Performance » 9
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PERFORMANCE | 9 out of 10
the WRX tracks through corners with responsive turn-in and progressive steering feel
Road & Track
Roll stiffness is up a lot, and the car just feels so much more involving to drive.
There's ample acceleration and handling capability here to satisfy the enthusiast.
Edmunds' Inside Line
the steering felt over boosted at times
Everyday livability is helped by the fact that the WRX’s engine isn’t as peaky as its big brother’s.
Car and Driver
Simply put, the Subaru WRX is quick, while the STI is even quicker. But there are plenty of other differences in the STI that make it a worthy upgrade for focused enthusiasts.
Both models share the same 2.5-liter displacement from an archetypal Subaru flat four-cylinder engine, but the STI's sharper tuning and Driver Controlled Center Differential (DCCD) extracts the most from the powertrain and the chassis. Between sedans and hatchbacks, all else the same, performance is equally rewarding.
In the WRX, its 265-horsepower output enables quick acceleration in nearly any gear of the five-speed manual transmission. The STI's 305-horsepower rating is even more fun, though, and is paired with a six-speed manual. No automatic transmissions are available--as it should be in what are performance cars.
Behind-the-wheel personalities, and even the sounds these two models make, are quite different. The WRX's exhaust note is throaty, but muted. The STI's, on the other hand, is more raw and omnipresent. Depending on the mood of the driver and the passengers, that can equate to more enjoyment, or more annoyance.
The STI's willing partner is the DCCD system, which sends 41 percent of torque to the front wheels and 59 percent to the rears. There's an Auto, Auto+, Auto-, and six levels of manual center-diff lockup, all accessed through a little flip switch in the center console. There's also an SI-Drive controller, with Intelligent, Sport, and Sport Sharp modes available. Each makes throttle response progressively more direct, while the DCCD system allows the driver to bias power rearward when the situation requires.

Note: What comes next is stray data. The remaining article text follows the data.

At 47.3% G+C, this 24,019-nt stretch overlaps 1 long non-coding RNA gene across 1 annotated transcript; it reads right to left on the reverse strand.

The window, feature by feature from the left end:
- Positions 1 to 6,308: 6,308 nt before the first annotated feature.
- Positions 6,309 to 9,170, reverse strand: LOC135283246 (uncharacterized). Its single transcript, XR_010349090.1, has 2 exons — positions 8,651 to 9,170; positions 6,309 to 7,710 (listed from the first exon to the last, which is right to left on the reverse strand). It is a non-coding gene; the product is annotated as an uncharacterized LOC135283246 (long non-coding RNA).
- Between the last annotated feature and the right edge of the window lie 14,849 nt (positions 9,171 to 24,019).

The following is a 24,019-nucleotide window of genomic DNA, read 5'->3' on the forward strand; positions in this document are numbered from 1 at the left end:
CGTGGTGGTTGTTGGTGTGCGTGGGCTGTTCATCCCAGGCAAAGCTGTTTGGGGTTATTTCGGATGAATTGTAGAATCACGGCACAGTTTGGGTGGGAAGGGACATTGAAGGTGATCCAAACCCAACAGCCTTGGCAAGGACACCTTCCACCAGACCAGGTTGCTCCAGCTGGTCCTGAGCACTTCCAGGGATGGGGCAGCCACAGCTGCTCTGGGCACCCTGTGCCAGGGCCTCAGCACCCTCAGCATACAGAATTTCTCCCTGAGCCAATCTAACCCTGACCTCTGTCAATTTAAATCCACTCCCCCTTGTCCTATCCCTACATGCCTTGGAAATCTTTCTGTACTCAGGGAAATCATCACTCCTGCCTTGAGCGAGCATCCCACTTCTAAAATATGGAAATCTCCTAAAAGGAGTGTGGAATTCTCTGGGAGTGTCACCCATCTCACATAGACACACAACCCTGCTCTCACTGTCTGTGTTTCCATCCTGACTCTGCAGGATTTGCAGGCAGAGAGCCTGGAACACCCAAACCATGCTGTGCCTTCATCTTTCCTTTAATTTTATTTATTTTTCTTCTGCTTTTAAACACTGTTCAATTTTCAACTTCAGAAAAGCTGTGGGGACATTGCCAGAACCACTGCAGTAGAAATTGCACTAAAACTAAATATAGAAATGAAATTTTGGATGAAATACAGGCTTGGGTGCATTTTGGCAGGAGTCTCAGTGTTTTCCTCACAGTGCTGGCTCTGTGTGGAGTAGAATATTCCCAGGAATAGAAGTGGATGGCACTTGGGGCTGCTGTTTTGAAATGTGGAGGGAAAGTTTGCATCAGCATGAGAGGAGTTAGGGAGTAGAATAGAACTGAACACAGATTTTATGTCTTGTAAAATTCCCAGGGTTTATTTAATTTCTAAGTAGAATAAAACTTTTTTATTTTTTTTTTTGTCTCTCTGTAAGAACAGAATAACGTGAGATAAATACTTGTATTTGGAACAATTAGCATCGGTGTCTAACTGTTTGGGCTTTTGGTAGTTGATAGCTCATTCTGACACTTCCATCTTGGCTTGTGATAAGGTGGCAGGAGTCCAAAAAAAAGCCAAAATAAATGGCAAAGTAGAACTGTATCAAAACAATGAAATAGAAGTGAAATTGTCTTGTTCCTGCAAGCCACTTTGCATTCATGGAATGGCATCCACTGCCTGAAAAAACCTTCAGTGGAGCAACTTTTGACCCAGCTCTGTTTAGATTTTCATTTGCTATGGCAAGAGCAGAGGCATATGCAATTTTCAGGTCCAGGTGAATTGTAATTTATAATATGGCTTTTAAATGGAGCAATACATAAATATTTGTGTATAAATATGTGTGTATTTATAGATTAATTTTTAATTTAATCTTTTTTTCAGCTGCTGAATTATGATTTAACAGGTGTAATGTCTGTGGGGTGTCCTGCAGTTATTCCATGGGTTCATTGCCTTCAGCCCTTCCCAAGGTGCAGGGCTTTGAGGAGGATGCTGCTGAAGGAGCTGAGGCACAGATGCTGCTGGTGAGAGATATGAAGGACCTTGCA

The tability control system in the STI also includes a "traction" mode, which continues brake use but eliminates throttle cut to improve performance. For the maximum in driver control, the system can be disabled completely. Larger Brembo brakes on the STI enhance stopping power and fade resistance, aided by the Super Sport ABS system, which helps to reduce understeer.
Whether you opt for the WRX or the STI, both have tenacious grip and poise and are particularly impressive in the transitions. Of course their front-heavy weight distribution and suspension design contribute to the potential for understeer, but if you dab with your right foot--and this is somehow a bit more fun in the WRX--you can neutralize it and slingshot out of a corner with the AWD system scrabbling for more grip than you knew was there. The STI is faster by the stopwatch though, and adds unique springs, bushings, stabilizer bars, and ride height, plus a pillow-ball bushing setup at the steering pivots.
The 2013 Subaru WRX and STI are among the few satisfying performance cars that are also all-weather able.